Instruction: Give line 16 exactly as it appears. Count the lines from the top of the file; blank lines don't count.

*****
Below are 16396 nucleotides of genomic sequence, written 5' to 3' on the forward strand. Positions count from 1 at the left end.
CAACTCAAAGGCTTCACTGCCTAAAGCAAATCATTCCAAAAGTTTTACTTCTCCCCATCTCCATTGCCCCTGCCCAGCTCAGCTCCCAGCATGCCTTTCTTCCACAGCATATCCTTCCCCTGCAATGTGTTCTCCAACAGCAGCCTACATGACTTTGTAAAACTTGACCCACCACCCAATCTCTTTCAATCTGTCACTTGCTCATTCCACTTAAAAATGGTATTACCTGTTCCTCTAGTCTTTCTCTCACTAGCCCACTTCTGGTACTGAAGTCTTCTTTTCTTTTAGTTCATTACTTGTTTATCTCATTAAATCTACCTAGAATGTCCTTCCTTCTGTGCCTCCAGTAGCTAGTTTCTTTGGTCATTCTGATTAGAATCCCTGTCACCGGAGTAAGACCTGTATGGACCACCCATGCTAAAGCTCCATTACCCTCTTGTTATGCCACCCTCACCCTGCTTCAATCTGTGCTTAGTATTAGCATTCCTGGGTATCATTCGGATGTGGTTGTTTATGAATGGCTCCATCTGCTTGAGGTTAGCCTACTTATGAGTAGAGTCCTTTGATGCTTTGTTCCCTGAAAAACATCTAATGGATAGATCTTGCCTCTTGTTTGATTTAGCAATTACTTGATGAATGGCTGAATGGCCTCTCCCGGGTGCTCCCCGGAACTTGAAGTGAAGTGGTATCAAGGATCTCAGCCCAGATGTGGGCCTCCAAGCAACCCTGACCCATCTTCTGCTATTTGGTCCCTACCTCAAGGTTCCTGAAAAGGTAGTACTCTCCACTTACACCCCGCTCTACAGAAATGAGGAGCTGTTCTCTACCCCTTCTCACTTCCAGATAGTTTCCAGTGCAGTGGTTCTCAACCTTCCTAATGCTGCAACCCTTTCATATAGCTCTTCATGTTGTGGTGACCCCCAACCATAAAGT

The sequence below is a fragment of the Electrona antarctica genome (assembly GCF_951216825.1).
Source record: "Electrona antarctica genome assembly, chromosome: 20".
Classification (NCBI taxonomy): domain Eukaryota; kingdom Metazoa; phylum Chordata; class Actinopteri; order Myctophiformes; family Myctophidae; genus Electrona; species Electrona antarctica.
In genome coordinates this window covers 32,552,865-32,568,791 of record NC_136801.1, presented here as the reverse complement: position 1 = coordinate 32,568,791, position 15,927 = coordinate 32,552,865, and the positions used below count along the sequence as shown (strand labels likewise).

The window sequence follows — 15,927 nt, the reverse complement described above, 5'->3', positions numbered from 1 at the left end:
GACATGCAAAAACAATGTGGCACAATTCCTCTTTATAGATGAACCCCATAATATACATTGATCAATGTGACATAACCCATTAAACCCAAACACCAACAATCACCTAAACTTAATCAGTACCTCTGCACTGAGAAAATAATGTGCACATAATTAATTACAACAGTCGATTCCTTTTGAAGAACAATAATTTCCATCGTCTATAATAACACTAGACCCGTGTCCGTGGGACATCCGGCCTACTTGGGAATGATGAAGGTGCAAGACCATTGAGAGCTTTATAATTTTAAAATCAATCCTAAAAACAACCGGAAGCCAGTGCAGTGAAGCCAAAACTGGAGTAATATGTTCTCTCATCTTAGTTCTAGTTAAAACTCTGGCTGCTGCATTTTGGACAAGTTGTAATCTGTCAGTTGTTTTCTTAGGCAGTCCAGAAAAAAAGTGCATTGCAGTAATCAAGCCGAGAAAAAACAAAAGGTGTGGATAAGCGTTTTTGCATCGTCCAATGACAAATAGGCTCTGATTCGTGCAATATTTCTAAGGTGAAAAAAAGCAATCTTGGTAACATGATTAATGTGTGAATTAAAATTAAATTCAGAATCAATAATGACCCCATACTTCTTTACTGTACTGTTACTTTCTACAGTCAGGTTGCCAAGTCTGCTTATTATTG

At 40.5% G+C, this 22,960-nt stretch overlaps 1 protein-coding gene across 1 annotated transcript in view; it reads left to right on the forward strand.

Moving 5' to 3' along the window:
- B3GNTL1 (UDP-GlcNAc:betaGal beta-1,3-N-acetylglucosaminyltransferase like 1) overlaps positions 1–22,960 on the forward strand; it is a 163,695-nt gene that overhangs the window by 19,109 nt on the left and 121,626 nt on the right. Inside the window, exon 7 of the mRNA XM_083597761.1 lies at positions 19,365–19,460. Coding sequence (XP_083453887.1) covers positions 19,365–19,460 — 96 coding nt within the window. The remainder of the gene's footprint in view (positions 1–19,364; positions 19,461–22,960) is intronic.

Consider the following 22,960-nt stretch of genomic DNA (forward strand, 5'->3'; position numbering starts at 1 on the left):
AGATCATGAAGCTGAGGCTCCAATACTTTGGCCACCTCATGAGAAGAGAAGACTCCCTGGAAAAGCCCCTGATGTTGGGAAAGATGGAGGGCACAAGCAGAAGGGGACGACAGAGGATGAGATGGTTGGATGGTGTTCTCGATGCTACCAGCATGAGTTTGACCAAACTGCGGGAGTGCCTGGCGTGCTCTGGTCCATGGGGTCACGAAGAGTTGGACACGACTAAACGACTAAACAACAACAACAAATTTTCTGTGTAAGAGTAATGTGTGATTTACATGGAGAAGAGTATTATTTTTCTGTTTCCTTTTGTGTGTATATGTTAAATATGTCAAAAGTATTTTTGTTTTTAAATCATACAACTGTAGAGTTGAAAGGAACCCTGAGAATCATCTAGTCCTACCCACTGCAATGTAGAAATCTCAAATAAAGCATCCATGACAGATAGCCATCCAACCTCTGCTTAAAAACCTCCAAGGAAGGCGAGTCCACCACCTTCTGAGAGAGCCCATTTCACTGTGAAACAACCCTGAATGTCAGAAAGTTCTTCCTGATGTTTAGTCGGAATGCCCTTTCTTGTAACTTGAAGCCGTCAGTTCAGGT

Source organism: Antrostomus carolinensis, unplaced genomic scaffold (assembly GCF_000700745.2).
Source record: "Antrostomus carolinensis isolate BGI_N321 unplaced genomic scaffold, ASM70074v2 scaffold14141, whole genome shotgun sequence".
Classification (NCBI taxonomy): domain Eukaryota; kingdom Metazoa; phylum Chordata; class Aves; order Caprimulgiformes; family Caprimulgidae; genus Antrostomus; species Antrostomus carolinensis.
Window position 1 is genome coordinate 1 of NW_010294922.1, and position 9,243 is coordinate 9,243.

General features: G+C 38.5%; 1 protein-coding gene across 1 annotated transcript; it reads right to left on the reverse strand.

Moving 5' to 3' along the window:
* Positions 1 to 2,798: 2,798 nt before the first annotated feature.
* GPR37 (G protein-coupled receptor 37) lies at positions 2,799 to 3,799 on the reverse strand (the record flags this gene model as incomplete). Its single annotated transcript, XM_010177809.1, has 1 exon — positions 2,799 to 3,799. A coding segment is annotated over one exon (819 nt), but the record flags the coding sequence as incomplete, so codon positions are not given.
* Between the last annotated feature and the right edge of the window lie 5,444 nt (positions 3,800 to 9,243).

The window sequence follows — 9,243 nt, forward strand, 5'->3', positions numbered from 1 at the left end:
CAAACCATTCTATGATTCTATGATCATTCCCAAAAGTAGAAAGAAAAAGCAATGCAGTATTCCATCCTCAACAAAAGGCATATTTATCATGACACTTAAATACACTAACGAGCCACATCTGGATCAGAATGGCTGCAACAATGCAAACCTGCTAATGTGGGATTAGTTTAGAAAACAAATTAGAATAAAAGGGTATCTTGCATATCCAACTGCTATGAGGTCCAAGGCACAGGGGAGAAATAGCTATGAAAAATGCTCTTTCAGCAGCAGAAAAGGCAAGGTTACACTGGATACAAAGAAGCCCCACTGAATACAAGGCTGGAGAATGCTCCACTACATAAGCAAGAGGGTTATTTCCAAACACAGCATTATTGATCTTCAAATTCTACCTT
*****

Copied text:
Classification (NCBI taxonomy): domain Eukaryota; kingdom Metazoa; phylum Chordata; class Aves; order Caprimulgiformes; family Caprimulgidae; genus Antrostomus; species Antrostomus carolinensis.